Thursday, June 10, 1999

By Gary Kubota, Maui correspondent
William Chang, Hana resident, stands near a
closed shopping complex: "There's a silver lining
and there's a dark cloud" over Hana.

Mood in Hana
is not heavenly
as key employer
is in trouble

Maui County has filed to
foreclose on a hotel and the
owner may sell the property,
the ranch and other holdings

By Gary T. Kubota
Maui correspondent


HANA, Maui -- Many residents in rural Hana are feeling uneasy as the firm that hires almost a fifth of the people who work here faces a possible sale of its financially troubled holdings, including the Hotel Hana-Maui.

Of an estimated 1,050 people working in Hana, about 195 are employed by properties owned by Keola Hana Maui Inc. -- 130 at the hotel, and the rest at its Hana Ranch, Hana Ranch Restaurant, Hana Ranch Store and Hana Gas.

Maui County, however, recently filed to foreclose on the hotel, alleging some $414,522 in back taxes. Keola, which bought the 93-room resort in 1989, has closed a section of it to reduce operating costs.

Some residents fear losing their jobs.Others hope a new owner respects and maintains the rural atmosphere or the community.They haven't been told the name of the potential buyer.

"It's very nerve-racking. Nobody wants to tell you anything. It's just a big secret," said Dawn Lono, who once worked at the hotel.

By Gary Kubota, Maui correspondent
David Bullard, Hotel Hana-Maui controller, stands
on the grounds of the resort. There is no specific
date for closing the sale of the Hana-Maui Hotel, but it
was anticipated to be completed by the end of this month.

Keola has declined to release information about the pending sale because of a confidentiality agreement with the buyer, said David Bullard, the hotel controller.

The sale did not close as scheduled last month. Bullard said there is no specific date for closing the sale at this point, but it was anticipated to be completed by the end of this month.

Bullard said as long as Keola owns the hotel, it intends to continue its operations.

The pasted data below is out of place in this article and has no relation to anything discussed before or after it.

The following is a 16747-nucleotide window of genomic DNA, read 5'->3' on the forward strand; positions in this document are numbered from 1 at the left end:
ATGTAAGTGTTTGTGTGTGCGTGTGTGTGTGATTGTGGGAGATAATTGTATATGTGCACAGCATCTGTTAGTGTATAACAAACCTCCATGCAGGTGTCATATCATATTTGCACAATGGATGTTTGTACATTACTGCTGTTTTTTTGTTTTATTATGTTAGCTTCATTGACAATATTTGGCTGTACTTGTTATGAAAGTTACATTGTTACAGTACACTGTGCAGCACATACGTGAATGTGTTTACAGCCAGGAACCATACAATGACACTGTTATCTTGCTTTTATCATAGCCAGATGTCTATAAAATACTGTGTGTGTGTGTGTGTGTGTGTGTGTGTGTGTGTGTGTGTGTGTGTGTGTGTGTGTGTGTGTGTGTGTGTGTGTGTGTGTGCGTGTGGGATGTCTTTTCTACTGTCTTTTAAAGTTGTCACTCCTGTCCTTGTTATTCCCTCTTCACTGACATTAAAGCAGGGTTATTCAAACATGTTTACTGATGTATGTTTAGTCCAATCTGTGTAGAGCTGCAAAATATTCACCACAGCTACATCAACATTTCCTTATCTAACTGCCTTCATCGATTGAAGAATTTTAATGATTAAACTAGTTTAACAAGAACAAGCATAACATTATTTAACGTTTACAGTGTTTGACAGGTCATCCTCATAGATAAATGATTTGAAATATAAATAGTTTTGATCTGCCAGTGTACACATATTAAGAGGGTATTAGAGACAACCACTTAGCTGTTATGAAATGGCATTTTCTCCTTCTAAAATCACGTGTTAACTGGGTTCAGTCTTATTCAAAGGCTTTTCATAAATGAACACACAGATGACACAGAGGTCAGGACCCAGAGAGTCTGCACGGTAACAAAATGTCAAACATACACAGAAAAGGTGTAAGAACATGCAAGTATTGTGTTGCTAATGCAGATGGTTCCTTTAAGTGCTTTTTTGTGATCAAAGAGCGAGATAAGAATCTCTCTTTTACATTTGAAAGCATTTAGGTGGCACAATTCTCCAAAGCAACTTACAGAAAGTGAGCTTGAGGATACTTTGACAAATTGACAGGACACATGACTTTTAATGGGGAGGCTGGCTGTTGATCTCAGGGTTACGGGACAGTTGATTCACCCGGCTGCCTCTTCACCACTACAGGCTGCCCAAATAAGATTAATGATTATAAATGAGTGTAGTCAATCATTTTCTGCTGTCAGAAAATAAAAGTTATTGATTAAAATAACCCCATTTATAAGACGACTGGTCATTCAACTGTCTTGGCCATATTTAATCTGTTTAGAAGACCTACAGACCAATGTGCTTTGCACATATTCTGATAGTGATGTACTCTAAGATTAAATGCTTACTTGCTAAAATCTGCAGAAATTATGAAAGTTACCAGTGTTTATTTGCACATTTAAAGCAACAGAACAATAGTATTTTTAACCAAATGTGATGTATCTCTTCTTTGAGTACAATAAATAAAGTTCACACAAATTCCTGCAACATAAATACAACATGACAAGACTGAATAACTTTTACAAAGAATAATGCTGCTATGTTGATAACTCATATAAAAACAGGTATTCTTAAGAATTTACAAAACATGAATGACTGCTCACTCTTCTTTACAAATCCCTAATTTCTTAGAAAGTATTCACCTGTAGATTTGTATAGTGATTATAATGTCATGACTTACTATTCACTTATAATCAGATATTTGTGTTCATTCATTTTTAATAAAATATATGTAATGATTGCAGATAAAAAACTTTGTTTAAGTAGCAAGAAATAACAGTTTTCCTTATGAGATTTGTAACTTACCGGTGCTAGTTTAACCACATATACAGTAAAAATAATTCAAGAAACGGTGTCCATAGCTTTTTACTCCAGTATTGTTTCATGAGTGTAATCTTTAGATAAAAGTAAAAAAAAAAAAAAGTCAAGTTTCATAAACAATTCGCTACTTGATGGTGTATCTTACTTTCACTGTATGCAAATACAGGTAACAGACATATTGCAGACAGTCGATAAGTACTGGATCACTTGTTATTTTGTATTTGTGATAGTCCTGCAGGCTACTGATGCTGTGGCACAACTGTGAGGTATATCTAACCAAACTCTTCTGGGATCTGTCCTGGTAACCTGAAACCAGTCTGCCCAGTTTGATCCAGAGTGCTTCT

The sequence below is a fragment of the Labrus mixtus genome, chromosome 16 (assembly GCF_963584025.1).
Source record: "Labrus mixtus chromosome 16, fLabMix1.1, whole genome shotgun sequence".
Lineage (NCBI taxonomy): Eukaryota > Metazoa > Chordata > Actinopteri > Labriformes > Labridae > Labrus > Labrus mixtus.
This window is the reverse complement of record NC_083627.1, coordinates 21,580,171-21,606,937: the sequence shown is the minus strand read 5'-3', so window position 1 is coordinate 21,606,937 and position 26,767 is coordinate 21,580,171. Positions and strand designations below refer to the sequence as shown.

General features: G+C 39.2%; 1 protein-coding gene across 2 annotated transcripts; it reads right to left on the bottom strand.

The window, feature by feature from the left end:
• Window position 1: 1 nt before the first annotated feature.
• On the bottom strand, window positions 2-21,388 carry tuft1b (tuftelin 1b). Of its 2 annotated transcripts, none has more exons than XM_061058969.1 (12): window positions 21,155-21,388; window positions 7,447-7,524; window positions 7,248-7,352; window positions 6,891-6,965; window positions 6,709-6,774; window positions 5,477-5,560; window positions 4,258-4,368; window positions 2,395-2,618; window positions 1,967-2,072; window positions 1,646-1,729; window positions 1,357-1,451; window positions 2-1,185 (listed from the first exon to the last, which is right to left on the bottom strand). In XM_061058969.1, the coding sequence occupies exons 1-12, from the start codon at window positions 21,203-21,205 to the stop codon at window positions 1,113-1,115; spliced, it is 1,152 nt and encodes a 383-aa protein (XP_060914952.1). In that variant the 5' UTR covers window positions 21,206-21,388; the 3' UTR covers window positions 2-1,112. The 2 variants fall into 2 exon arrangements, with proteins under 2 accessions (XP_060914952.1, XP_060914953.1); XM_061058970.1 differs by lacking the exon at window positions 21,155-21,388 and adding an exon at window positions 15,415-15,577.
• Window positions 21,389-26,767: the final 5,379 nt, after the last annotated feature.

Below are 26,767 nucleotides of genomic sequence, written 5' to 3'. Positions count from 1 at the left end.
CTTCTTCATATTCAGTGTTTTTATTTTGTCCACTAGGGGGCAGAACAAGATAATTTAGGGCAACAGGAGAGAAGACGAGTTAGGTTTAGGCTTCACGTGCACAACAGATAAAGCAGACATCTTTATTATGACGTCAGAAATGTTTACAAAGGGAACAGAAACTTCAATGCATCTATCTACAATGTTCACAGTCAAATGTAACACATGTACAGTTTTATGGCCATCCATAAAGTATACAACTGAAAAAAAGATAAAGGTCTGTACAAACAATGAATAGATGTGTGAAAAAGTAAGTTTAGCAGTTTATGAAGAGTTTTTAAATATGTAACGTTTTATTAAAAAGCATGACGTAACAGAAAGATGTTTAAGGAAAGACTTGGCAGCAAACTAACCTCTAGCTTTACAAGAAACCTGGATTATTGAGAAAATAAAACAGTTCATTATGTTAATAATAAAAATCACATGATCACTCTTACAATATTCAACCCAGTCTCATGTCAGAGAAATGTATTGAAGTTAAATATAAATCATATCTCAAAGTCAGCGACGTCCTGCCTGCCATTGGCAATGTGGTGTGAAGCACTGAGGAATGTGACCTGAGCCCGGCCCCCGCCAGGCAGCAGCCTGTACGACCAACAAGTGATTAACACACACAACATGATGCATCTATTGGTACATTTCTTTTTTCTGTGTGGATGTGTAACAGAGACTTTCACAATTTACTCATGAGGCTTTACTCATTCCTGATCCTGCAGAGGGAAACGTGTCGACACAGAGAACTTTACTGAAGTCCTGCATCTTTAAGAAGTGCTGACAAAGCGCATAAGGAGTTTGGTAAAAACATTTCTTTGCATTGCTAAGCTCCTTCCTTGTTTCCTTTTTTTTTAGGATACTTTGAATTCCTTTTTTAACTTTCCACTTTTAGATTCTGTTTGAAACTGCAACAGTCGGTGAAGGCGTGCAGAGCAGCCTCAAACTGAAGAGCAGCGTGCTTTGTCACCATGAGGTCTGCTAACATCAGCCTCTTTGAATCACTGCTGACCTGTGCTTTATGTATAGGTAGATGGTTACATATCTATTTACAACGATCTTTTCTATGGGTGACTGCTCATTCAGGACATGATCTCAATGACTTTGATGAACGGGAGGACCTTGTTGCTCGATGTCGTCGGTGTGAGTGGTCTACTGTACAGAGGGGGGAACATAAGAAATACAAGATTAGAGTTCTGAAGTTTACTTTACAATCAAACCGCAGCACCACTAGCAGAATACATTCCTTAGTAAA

Maui Mayor James Apana said the foreclosure proceeding was filed to make sure the county received the back taxes soon, in light of Maui's struggling economy.

The economy historically has been slow in Hana, where residents rely upon farming, ranching and tourism for income.

The drive from Kahului to Hana takes at least two hours along a winding coastline. Because of construction scheduled during the next year, the road is closed on weekdays from 6 a.m. to 8:30 a.m. and 11 a.m. to 3 p.m.

Keola owns the only hotel in Hana, although there are scattered bed-and-breakfast inns throughout the town.

Residents say the pending sale of the Hotel Hana-Maui has put on hold big purchases, such as cars.

By Gary Kubota, Maui correspondent
Maui Police patrolman Scott Louis at the road
construction along the Hana Highway.

"You don't know where you're going to be in a year," said Leimomi Perry, manager of Lamont's gift shop at the hotel.

Some businesses, such as Hasegawa General Store, lease land from Keola, which also owns most of the commercial property in the town.

Residents say a large landowner in Hana can have a positive impact by limiting urban growth. But they say the landowner can also have a negative effect on this small economy, if the company is ailing financially.

"There's a silver lining and there's a dark cloud," said William Chang, a Hana resident.

Chang said to get them through financial hardships, residents continue to rely on a subsistence lifestyle that includes gathering food from the sea.

But Chang said that lifestyle is slowly eroding.

As executive director of the nonprofit group Hina-malailena, Chang is developing a commercial retail space for businesses on 1.12-acres of land leased from Wainanalua Church.

He hopes it will help to build more cottage industries in Hana.

Lono, who worked as a construction manager for the hotel during its renovation in the 1980s, says she does a combination of jobs to make a living.

She works part-time for Maui Councilman J. Kalani English, for her husband shipping boxes of flowers from their Na Pua "Ohana farm, and also serves as a project management consultant for home builders.

"It's always a struggle," she said.

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